A Complete Guide to Feeding Your Puppy

Written by John Woods | All Things Dogs

Guest Post By John Woods  All Things Dogs | Dog Breeds, Training and Behaviour


A Complete Guide to Feeding a Puppy 

Alongside giving your puppy a name, socialization, basic commands and potty-training, there is another crucially important thing to consider when raising a pup; what he eats!

Puppies have significantly different nutritional needs from those of a fully-matured dog.  They go through a rapid period of growth and development and need certain nutrients to fuel it.

But what nutrients do they need and how much of them? Read on for a complete guide to feeding a puppy.



Puppy Nutrients: Protein, Fat and Carbohydrates

Top of the list for puppy nutrients is protein and fat.

Protein is essential in the function, repair and growth of every cell in the body.  In short, if you want your pup to develop to his full potential, protein is going to help him get there.

Fat, yes that stuff that we’re told makes us fat, is actually a huge source of energy.  It carries twice the amount of energy than protein!


The diet of a growing pup needs at least 22% protein as dry matter and 8% fat.  These are minimum requirements; how active your puppy and his size will affect this.

For example, the general rule of thumb for a large or giant breed puppy is anywhere between 22-30% protein content and 8 or 9% fat content.

You will notice that puppy food is also more calorie-dense than adult food.  This is because puppies have higher energy needs than a fully matured dog.


Calculating How Much To Feed Your Puppy

To figure out the energy needs of your pup, you can work through this simple formula.

Divide a dog’s body weight in pounds by 2.2 to convert to kilograms (kg)

Resting energy requirement (RER) = 70 (body weight in kg)^0.75

Maintenance energy requirements (MER) = appropriate multiplier x RER


For puppies, the multipliers are:

Growth less than 4 months old = 3

Growth more than 4 months old = 2 

Even just by looking at the formula, you can see there is even a difference before or after the 4 months of age mark.


Example Feeding Calculation

An example would look like this:

For a 5-month-old puppy weighing in at 18 pounds

18/2.2 = 8.18

70 x 8.18^0.75 = 339

339 x 2 = 678 calories per day

Generally, 1 cup of kibble = 450 calories, so you would need to feed around 1.5 cups of kibble per day.




Puppy Feeding Schedule

Remember to split puppy feeds between 3 or 4 meals per day.  This is to avoid over-stretching their small tummy.  Due to the high volume of feed, it also helps them digest over the course of the day.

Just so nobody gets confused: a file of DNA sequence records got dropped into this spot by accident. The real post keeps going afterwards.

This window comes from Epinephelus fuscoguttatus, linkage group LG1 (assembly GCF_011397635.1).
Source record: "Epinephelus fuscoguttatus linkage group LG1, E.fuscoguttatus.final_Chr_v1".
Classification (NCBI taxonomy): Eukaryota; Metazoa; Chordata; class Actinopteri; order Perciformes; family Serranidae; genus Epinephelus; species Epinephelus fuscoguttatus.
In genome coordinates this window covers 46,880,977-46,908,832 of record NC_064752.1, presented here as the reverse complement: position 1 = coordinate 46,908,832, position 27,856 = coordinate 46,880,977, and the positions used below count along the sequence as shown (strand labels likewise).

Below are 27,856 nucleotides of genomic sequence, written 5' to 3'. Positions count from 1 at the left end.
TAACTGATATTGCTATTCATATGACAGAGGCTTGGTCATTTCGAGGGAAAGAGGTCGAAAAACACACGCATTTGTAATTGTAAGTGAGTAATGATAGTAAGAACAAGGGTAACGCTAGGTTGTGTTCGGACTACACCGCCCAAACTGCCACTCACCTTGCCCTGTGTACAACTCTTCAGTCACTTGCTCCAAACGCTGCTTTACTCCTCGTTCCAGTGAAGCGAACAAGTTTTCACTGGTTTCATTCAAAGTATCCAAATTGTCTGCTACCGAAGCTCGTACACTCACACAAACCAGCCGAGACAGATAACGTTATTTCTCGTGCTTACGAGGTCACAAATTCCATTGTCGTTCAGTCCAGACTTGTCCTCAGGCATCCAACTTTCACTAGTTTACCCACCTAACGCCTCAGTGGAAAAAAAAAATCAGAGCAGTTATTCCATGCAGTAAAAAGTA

For example:

8 am – 1/3 cup kibble

12 pm – ½ cup kibble

4 pm – 1/3 cup kibble

8 pm – just short of 1/3 cup kibble


Most puppy foods will indicate their calorie content on their label, so you can check if you are feeding the correct amount.

They will also indicate the recommended quantity to feed, based on age and weight, so you can always follow their guidelines instead of working the formula.


Small Breed

Medium Breed

Large Breed

2 months

2.5 pounds

231 calories per day

6 pounds

447 calories per day

13 pounds

795 calories per day

3 months

3.8 pounds

315 calories per day

9 pounds

606 calories per day

19 pounds

1058 calories per day

4 months

5 pounds

387 calories per day

12 pounds

643 calories per day

26 pounds

1344 calories per day




Remember to keep an eye on the weight of your puppy.

This is the best indication you are feeding the correct amounts.  From a bird’s eye view, he should have an hourglass figure with a visible waist.

Whilst you shouldn’t be able to see his ribs, you should be able to feel them.  He should also be full of energy, happy and healthy.

If at any point you are unsure about what or how much you are feeding your pup, or there is unexplained weight gain or loss, seek advice from your veterinarian or a nutritionist/dietician.



Me Behind

John Woods is the Founder and Director of All Things Dogs, as well as a graduate in Animal Behavior & Welfare and member of the Association of Professional Dog Trainers. He has been featured in hundreds of major press publications and magazines including: PetMD Romper Bark Dog Time Wag! The Continental Kennel Club Inc.  He is an experienced writer, recognized author by the Dog Writers Association of America and has active columns with Dogster, PetFirst and Figo Pet Insurance.

Find out more::  www.allthingsdogs.com 

Follow on: